This is likewise the teaching of St. Augustine, when he affirms that, in crowning our merits, God crowns His own gifts. This is also what the Council of Trent says: "So great is God's goodness toward us that He wills that His gifts should become merits in us." (7) We can offer Him only what we receive from Him; but what we receive under the form of grace, we offer to Him under the form of merit, adoration, prayer, reparation, and thanksgiving.

St. Teresa adds: "Finally, to be little is not to become discouraged by one's sins, for children often fall, but they are too little to do themselves much harm."

In all this spiritual teaching appears the great doctrine of grace: "Without Me you can do nothing"; "What hast thou that thou hast not received?" St. Teresa lived this lofty doctrine, on which the fathers of the Church and theologians have written so much. She lived it in a very simple and profound manner, allowing the Holy Ghost to lead her, above human reasoning, toward the harbor of salvation, to which she, in her turn, leads many sinners. Happy indeed the theologian who shall have converted as many souls as our saint! The Anglican preacher, Vernon Johnson, was not converted by theologians or by exegetes, but by St. Teresa of the Child Jesus.

St. Gregory the Great expressed his admiration for this way of childhood when he wrote in a homily, which the breviary recalls in the common for virgin martyrs: "When we see young maidens gain the kingdom of heaven by the sword, what do we say, we who are bearded and weak, we who allow ourselves to be dominated by wrath, inflated by pride, disturbed by ambition?"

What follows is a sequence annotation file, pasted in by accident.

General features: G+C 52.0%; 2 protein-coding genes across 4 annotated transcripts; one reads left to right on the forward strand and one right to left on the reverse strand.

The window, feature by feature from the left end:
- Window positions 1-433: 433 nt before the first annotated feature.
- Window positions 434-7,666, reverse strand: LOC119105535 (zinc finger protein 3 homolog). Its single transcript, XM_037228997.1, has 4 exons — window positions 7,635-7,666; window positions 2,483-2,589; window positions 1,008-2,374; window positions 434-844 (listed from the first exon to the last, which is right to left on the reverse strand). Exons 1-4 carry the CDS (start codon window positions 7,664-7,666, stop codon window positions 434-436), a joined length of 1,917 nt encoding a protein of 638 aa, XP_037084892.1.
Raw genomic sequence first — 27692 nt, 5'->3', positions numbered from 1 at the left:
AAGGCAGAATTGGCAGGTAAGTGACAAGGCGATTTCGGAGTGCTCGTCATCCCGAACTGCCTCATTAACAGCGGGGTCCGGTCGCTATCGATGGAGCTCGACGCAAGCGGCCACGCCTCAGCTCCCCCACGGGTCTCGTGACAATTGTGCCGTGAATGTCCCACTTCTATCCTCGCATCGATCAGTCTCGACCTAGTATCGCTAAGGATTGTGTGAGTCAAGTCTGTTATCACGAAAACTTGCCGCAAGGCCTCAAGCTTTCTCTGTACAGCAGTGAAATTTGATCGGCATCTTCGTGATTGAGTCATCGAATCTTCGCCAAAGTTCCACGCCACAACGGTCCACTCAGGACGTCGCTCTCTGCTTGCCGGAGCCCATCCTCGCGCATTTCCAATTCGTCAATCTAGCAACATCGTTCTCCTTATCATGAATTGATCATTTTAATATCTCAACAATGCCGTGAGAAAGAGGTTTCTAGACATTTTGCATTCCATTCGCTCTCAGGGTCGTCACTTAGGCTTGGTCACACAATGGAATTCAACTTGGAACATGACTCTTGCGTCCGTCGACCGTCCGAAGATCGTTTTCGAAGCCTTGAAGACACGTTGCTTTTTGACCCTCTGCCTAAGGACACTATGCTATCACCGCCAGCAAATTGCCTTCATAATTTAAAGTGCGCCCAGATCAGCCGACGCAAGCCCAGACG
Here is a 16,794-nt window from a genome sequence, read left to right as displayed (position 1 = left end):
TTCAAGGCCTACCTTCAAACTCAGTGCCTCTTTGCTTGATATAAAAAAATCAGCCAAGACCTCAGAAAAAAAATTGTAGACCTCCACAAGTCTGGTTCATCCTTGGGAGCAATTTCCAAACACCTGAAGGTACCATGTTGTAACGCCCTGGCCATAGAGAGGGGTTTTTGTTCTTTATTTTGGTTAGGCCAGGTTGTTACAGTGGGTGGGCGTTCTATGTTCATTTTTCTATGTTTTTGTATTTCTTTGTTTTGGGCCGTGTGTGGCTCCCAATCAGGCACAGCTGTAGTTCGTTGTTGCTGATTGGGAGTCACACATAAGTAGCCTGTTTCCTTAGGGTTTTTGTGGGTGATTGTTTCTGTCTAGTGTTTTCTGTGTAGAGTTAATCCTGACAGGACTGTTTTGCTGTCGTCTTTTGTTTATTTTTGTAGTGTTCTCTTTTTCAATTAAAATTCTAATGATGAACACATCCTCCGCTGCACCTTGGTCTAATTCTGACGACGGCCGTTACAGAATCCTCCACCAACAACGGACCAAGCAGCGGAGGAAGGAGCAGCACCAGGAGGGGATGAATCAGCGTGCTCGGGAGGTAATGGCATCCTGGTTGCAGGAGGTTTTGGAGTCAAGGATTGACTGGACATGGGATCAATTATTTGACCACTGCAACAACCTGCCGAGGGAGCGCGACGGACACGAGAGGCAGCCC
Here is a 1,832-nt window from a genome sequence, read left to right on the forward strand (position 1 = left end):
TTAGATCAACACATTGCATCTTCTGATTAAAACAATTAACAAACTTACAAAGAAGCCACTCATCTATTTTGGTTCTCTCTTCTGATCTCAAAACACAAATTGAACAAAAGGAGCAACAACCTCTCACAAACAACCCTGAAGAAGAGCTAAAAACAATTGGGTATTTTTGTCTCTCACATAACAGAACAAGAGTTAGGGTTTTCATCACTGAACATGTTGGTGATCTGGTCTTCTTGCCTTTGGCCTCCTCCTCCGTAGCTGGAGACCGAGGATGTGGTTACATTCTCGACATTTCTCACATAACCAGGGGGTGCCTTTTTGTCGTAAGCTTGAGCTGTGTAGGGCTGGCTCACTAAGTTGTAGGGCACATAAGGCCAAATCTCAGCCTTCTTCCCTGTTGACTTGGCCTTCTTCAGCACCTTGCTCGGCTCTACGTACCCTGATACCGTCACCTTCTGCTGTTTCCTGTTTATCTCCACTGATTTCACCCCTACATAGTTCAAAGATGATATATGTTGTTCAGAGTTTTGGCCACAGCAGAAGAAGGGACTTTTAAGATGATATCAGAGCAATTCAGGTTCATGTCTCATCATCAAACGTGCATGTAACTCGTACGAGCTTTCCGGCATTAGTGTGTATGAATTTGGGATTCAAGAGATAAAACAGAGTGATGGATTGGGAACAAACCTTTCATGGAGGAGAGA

Truly St. Teresa of Lisieux traced for us the simple road which leads to great heights. In her teaching, as it pleased Pope Pius XI to point out, the gift of wisdom appears in a lofty degree for the direction of souls thirsting for the truth and wishing, above all human conceptions, to live by the word of God.(8)



1. Matt. 18:3.

2. Matt. 6:22.

3. Histoire d'une ame, chap. 9.

4.Cf. I Cor. 14:20.

5. Treatise on the Love of God, Bk. IX, chaps. 13 f.

6. Histoire d'une ame, "Souvenirs et conseils," p. 263.

7. Sess. VI, chap. 16.

8. The way of childhood thus understood, especially as we see it toward the end of the life of St. Teresa of the Child Jesus, is very elevated in its simplicity. Its lofty simplicity comes home to us because the saint certainly passed through the night of the spirit (which corresponds to the sixth mansion of St. Teresa of Avila), as may be seen on reading chapter nine of the Histoire d'une ame. It was the reading of this chapter, some thirty years ago, that gave us the idea of explaining the night of the spirit by a profound and intense influence of the gift of understanding, which brings out in powerful relief the formal motive of humility and of each of the three theological virtues. Thereby these infused virtues are purified of all alloy or attachment to secondary and accessory motives on which until then the soul had dwelt excessively. Cf. supra, chapter 39 on the effects of the passive purification of the spirit.